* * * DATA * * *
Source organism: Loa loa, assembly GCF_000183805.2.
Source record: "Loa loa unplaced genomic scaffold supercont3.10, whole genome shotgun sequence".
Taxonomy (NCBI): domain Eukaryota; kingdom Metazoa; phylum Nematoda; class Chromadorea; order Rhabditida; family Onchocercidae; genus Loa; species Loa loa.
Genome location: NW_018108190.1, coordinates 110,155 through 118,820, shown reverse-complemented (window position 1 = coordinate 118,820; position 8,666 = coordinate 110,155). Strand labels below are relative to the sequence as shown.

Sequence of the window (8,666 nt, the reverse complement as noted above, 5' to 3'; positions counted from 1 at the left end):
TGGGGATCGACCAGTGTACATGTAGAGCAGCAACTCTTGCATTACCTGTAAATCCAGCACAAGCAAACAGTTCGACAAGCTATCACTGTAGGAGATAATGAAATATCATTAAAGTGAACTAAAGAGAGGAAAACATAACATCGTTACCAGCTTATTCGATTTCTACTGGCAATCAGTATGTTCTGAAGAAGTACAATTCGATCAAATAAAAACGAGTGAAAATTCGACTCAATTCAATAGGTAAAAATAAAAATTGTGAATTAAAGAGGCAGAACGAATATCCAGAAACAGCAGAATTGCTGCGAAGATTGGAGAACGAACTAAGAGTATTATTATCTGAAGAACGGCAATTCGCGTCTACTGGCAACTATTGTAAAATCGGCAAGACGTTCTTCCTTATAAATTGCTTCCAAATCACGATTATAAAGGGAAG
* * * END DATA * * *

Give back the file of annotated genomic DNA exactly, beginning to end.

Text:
Source organism: Loa loa, assembly GCF_000183805.2.
Source record: "Loa loa unplaced genomic scaffold supercont3.10, whole genome shotgun sequence".
Taxonomy (NCBI): domain Eukaryota; kingdom Metazoa; phylum Nematoda; class Chromadorea; order Rhabditida; family Onchocercidae; genus Loa; species Loa loa.
Genome location: NW_018108190.1, coordinates 110,155 through 118,820, shown reverse-complemented (window position 1 = coordinate 118,820; position 8,666 = coordinate 110,155). Strand labels below are relative to the sequence as shown.

Sequence of the window (8,666 nt, the reverse complement as noted above, 5' to 3'; positions counted from 1 at the left end):
TGGGGATCGACCAGTGTACATGTAGAGCAGCAACTCTTGCATTACCTGTAAATCCAGCACAAGCAAACAGTTCGACAAGCTATCACTGTAGGAGATAATGAAATATCATTAAAGTGAACTAAAGAGAGGAAAACATAACATCGTTACCAGCTTATTCGATTTCTACTGGCAATCAGTATGTTCTGAAGAAGTACAATTCGATCAAATAAAAACGAGTGAAAATTCGACTCAATTCAATAGGTAAAAATAAAAATTGTGAATTAAAGAGGCAGAACGAATATCCAGAAACAGCAGAATTGCTGCGAAGATTGGAGAACGAACTAAGAGTATTATTATCTGAAGAACGGCAATTCGCGTCTACTGGCAACTATTGTAAAATCGGCAAGACGTTCTTCCTTATAAATTGCTTCCAAATCACGATTATAAAGGGAAG